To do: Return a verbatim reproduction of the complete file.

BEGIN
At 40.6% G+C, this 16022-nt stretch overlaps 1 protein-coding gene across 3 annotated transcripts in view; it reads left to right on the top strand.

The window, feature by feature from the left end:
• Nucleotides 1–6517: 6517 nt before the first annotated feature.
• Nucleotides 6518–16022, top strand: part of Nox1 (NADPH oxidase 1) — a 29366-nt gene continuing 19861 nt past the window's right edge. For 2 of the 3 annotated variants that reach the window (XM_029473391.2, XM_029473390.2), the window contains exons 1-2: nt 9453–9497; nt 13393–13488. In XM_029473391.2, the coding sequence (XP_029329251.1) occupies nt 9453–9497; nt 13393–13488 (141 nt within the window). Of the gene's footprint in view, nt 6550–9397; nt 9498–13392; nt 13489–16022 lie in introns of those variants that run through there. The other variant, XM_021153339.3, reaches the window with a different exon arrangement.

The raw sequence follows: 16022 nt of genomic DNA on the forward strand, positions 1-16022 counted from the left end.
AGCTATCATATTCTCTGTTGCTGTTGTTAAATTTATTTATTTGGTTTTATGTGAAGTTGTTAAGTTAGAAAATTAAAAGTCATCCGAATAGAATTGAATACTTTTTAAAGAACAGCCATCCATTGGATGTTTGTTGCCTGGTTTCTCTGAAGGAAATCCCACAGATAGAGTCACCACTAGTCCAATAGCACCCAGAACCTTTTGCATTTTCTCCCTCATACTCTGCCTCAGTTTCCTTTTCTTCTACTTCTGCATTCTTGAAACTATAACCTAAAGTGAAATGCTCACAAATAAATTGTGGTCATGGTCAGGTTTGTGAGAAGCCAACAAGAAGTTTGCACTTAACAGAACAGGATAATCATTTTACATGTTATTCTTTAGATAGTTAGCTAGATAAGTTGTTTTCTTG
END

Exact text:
At 40.6% G+C, this 16022-nt stretch overlaps 1 protein-coding gene across 3 annotated transcripts in view; it reads left to right on the top strand.

The window, feature by feature from the left end:
• Nucleotides 1–6517: 6517 nt before the first annotated feature.
• Nucleotides 6518–16022, top strand: part of Nox1 (NADPH oxidase 1) — a 29366-nt gene continuing 19861 nt past the window's right edge. For 2 of the 3 annotated variants that reach the window (XM_029473391.2, XM_029473390.2), the window contains exons 1-2: nt 9453–9497; nt 13393–13488. In XM_029473391.2, the coding sequence (XP_029329251.1) occupies nt 9453–9497; nt 13393–13488 (141 nt within the window). Of the gene's footprint in view, nt 6550–9397; nt 9498–13392; nt 13489–16022 lie in introns of those variants that run through there. The other variant, XM_021153339.3, reaches the window with a different exon arrangement.

The raw sequence follows: 16022 nt of genomic DNA on the forward strand, positions 1-16022 counted from the left end.
AGCTATCATATTCTCTGTTGCTGTTGTTAAATTTATTTATTTGGTTTTATGTGAAGTTGTTAAGTTAGAAAATTAAAAGTCATCCGAATAGAATTGAATACTTTTTAAAGAACAGCCATCCATTGGATGTTTGTTGCCTGGTTTCTCTGAAGGAAATCCCACAGATAGAGTCACCACTAGTCCAATAGCACCCAGAACCTTTTGCATTTTCTCCCTCATACTCTGCCTCAGTTTCCTTTTCTTCTACTTCTGCATTCTTGAAACTATAACCTAAAGTGAAATGCTCACAAATAAATTGTGGTCATGGTCAGGTTTGTGAGAAGCCAACAAGAAGTTTGCACTTAACAGAACAGGATAATCATTTTACATGTTATTCTTTAGATAGTTAGCTAGATAAGTTGTTTTCTTG